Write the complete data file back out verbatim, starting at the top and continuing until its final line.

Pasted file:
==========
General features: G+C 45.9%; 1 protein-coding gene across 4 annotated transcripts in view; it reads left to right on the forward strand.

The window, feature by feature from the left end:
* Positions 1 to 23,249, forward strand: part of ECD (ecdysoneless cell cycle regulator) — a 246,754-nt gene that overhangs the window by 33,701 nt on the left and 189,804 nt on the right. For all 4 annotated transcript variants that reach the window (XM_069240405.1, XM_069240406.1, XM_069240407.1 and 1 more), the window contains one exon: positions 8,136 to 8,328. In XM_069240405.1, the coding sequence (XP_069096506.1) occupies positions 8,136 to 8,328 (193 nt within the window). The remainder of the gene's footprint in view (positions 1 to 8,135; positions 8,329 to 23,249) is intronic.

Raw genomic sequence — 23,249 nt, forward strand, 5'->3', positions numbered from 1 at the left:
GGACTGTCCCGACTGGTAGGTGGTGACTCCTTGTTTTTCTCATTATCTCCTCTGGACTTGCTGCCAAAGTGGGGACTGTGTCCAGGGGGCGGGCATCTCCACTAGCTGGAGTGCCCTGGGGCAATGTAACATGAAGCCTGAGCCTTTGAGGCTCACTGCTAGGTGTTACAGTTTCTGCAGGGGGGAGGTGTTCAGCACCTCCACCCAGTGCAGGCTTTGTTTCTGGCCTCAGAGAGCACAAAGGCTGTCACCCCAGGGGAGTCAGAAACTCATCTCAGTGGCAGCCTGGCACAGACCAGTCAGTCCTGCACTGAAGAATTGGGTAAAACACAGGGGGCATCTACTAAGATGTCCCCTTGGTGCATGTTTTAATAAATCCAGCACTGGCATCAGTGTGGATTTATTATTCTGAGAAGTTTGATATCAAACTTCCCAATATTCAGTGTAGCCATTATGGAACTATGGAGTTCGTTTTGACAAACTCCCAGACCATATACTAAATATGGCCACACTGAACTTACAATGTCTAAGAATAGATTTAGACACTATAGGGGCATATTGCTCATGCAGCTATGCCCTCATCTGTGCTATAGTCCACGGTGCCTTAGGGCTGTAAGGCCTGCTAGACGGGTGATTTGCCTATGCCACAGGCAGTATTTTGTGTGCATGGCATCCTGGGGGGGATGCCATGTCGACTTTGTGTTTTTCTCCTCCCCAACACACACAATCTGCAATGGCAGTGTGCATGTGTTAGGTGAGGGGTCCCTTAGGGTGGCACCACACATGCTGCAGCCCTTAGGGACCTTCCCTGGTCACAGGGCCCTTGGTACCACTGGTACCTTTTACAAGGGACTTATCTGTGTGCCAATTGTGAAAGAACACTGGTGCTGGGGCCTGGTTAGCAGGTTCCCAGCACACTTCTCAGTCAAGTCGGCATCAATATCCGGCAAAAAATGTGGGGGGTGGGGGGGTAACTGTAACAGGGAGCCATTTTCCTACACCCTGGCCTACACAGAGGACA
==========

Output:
General features: G+C 45.9%; 1 protein-coding gene across 4 annotated transcripts in view; it reads left to right on the forward strand.

The window, feature by feature from the left end:
* Positions 1 to 23,249, forward strand: part of ECD (ecdysoneless cell cycle regulator) — a 246,754-nt gene that overhangs the window by 33,701 nt on the left and 189,804 nt on the right. For all 4 annotated transcript variants that reach the window (XM_069240405.1, XM_069240406.1, XM_069240407.1 and 1 more), the window contains one exon: positions 8,136 to 8,328. In XM_069240405.1, the coding sequence (XP_069096506.1) occupies positions 8,136 to 8,328 (193 nt within the window). The remainder of the gene's footprint in view (positions 1 to 8,135; positions 8,329 to 23,249) is intronic.

Raw genomic sequence — 23,249 nt, forward strand, 5'->3', positions numbered from 1 at the left:
GGACTGTCCCGACTGGTAGGTGGTGACTCCTTGTTTTTCTCATTATCTCCTCTGGACTTGCTGCCAAAGTGGGGACTGTGTCCAGGGGGCGGGCATCTCCACTAGCTGGAGTGCCCTGGGGCAATGTAACATGAAGCCTGAGCCTTTGAGGCTCACTGCTAGGTGTTACAGTTTCTGCAGGGGGGAGGTGTTCAGCACCTCCACCCAGTGCAGGCTTTGTTTCTGGCCTCAGAGAGCACAAAGGCTGTCACCCCAGGGGAGTCAGAAACTCATCTCAGTGGCAGCCTGGCACAGACCAGTCAGTCCTGCACTGAAGAATTGGGTAAAACACAGGGGGCATCTACTAAGATGTCCCCTTGGTGCATGTTTTAATAAATCCAGCACTGGCATCAGTGTGGATTTATTATTCTGAGAAGTTTGATATCAAACTTCCCAATATTCAGTGTAGCCATTATGGAACTATGGAGTTCGTTTTGACAAACTCCCAGACCATATACTAAATATGGCCACACTGAACTTACAATGTCTAAGAATAGATTTAGACACTATAGGGGCATATTGCTCATGCAGCTATGCCCTCATCTGTGCTATAGTCCACGGTGCCTTAGGGCTGTAAGGCCTGCTAGACGGGTGATTTGCCTATGCCACAGGCAGTATTTTGTGTGCATGGCATCCTGGGGGGGATGCCATGTCGACTTTGTGTTTTTCTCCTCCCCAACACACACAATCTGCAATGGCAGTGTGCATGTGTTAGGTGAGGGGTCCCTTAGGGTGGCACCACACATGCTGCAGCCCTTAGGGACCTTCCCTGGTCACAGGGCCCTTGGTACCACTGGTACCTTTTACAAGGGACTTATCTGTGTGCCAATTGTGAAAGAACACTGGTGCTGGGGCCTGGTTAGCAGGTTCCCAGCACACTTCTCAGTCAAGTCGGCATCAATATCCGGCAAAAAATGTGGGGGGTGGGGGGGTAACTGTAACAGGGAGCCATTTTCCTACACCCTGGCCTACACAGAGGACA